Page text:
Duty to protect update 1

Update on this case from Friday 24 May. No judgment available yet that I have seen, but there is a further new story on the Hounslow case at 24dash.com, which gives a few more details.

Specifically, the negligent failure found was that housing did not invoke emergency transfer processes, despite a) social services involvement with the family and b) complaints and warnings from neighbours about the youths’ presence and activities in the claimant’s home. It arose from a found lack of communication between social services and housing and lack of appreciation of the seriousness of the situation and failure to give priority in both departments, despite the evidence.

Damage of £97K, suspended pending appeal.

About Giles Peaker

Giles Peaker is a solicitor and partner in the Housing and Public Law team at Anthony Gold Solicitors in South London. You can find him on Linkedin and on Twitter. Known as NL round these parts, and still is Nearly Legal on Google +.
Posted in ASB, Community care, Housing law - All, Nuisance, secure-tenancy and tagged , , , , , , , .

0 Comments

  1. This really does look interesting. I wonder how the claimant got past Hussain v Lancaster CC [1999] 2 WLR 1142 and Smith v Scott and others [1973] 1 Ch 314.

  2. If it wasn’t nuisance then it must have been nuisance (and the reference to a ‘duty of care’ in the report points this way). But negligence was expressly rejected in Hussain and Smith – Mowan at [22]…

  3. No, no. I meant that the line of cases concern a landlord’s liability for their tenant’s nuisance. In this case, it doesn’t appear that the youths were tenants of the landlord, or at least it is not mentioned.

    It does appear to be negligence based – although granted negligence is rejected in Mowan et al. But there, negligence is taken as nuisance by another name’, so again, perhaps at least in part distinguishable if one is not making it as a ‘landlord liable for tenant’s nuisance’ claim?

    I can’t figure it out yet, though.

  4. Reading through Mowan at point 28 Sir C Staughton says

    Alternatively there is the possibility of public law proceedings against the Council. I do not believe that such proceedings are necessarily bound to fail, by a long chalk. But that is only a matter of first impression, without the benefit of argument.

    What sort of proceedings would these be?

    Apologies if it’s an obvious answer

  5. Judicial Review – but this would only extend to the lawfulness of any decision by the Council to take, or not take action. See para 40 of Mowan.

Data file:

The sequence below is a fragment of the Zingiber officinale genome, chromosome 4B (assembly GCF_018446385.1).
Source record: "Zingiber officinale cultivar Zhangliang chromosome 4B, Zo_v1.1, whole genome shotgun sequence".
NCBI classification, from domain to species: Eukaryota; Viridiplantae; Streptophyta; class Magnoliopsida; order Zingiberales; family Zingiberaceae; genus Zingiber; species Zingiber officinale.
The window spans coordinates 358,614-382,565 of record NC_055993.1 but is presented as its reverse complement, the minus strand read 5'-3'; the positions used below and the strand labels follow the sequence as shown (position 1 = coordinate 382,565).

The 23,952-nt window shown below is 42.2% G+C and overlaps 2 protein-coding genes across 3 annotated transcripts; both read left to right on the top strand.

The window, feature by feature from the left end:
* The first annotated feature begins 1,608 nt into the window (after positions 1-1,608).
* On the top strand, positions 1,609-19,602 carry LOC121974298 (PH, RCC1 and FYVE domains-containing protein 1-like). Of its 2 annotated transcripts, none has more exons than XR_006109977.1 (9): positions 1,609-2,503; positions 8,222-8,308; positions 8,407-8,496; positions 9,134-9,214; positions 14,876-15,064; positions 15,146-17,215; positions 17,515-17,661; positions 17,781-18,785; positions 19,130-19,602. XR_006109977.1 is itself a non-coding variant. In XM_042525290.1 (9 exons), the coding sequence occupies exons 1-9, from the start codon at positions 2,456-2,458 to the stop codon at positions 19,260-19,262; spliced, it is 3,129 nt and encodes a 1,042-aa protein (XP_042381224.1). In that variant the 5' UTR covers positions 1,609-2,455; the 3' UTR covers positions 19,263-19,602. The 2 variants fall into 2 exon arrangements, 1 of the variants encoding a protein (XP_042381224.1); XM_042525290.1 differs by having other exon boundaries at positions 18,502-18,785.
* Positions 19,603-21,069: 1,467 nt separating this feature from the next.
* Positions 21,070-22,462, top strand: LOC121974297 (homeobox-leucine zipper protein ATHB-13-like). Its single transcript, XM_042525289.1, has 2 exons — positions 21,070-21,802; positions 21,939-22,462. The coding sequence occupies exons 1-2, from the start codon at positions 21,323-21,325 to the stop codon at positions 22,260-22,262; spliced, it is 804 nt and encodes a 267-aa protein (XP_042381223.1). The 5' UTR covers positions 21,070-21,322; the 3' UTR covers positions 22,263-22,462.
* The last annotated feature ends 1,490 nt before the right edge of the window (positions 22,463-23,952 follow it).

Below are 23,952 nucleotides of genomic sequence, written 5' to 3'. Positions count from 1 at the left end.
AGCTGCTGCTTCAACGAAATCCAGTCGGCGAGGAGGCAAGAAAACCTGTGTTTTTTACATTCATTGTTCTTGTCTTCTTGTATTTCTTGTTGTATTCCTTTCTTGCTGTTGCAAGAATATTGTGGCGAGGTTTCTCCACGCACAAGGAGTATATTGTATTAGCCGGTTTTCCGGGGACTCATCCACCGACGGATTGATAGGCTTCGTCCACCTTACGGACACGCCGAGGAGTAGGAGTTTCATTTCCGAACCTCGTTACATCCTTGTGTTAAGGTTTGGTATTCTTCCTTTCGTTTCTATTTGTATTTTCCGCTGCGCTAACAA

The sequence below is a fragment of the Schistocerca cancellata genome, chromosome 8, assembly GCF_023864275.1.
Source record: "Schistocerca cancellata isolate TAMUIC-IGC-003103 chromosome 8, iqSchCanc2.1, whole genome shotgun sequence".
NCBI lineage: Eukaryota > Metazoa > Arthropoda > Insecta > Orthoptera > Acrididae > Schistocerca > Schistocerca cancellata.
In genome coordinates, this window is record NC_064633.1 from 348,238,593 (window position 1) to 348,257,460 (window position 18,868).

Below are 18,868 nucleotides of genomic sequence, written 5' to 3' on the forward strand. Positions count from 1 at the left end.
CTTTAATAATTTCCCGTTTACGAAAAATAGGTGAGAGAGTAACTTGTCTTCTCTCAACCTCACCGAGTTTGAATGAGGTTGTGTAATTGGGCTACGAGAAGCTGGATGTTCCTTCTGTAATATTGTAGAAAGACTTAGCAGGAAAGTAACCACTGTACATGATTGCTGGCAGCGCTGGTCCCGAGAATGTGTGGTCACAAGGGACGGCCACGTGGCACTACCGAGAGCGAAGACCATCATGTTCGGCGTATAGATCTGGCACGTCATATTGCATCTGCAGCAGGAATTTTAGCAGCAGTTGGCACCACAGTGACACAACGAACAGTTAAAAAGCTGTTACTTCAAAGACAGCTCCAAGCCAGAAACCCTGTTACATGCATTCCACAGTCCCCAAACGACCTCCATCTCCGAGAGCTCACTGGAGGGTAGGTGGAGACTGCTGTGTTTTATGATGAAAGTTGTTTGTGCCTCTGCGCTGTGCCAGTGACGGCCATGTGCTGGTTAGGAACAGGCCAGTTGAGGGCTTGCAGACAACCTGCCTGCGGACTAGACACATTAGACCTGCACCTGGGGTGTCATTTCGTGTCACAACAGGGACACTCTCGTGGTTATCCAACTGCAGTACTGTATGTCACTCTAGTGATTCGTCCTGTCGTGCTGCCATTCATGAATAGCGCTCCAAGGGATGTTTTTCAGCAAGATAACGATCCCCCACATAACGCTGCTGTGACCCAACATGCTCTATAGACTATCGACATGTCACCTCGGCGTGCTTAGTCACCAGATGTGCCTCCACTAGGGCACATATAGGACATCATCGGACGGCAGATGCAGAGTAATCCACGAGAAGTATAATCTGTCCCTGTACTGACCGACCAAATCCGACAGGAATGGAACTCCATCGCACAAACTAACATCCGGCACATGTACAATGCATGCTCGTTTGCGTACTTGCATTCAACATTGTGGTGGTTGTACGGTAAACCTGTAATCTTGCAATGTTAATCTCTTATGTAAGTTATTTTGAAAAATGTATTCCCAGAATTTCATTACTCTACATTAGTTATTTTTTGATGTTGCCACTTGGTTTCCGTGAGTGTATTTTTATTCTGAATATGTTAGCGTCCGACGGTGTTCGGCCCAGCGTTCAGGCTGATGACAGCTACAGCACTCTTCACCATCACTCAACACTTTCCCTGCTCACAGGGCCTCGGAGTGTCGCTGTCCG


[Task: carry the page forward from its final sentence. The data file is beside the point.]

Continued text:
I’ve just noticed that Mowan was a Flack & Co case. Any views on this Hounslow case in relation to Mowan, William?

  6. Sorry to be so slow in responding to your question about Mowan. I have been on holiday all this week. For the two weeks before that I was working flat out to try and get all loose ends tied up before going away. This meant that I did not get to check out your blog which I normally do every couple of days. Thanks to free wi-fi across the road from my hotel I can now make contact again.

    I am still waiting to see a judgment for the Hounslow case before I can comment with any confidence. Mowan sounds like a very different set of facts from this new case. In Mowan we were dealing with the council’s failure to take action to evict or control a nuisance neighbour. That neighbour had mental health problems. The Housing Department would normally have taken action against the neighbour but the Social Services Department who were supporting the neighbour were able to veto these. We were trying to argue that in doing so the council were adopting the nuisance. This argument failed.

    Although they rejected her claim the Judges were sympathetic to the considerable nuisance which Ms Mowan was subjected to by the neighbour. It is all a long time ago now but I think that the public law action concerned the failure of the council to take action to stop the nuisance. There was also the suggestion that an action might lie under the Human Rights Act which had not been in force when the proceedings were issued. Unfortunately after seeing her case go all the way to the House of Lords and fail Ms Mowan could not face any further litigation and so we did not explore these two avenues.

  7. William, above and beyond dedication to be reading this blog while on holiday! A copy of the Hounslow judgment is on its way to you, but as my most recent post sets out, it is negligence only, with no nuisance involvement, and frankly a bit of a mess – J’s comment is worth reading. The Court of Appeal will have to make of it what it can, but I can’t call it from this judgment.

    Mowan is by the by, but your background is interesting. Pity about the adoption argument – I can see the basis for that.

  8. Pingback: X v Hounslow

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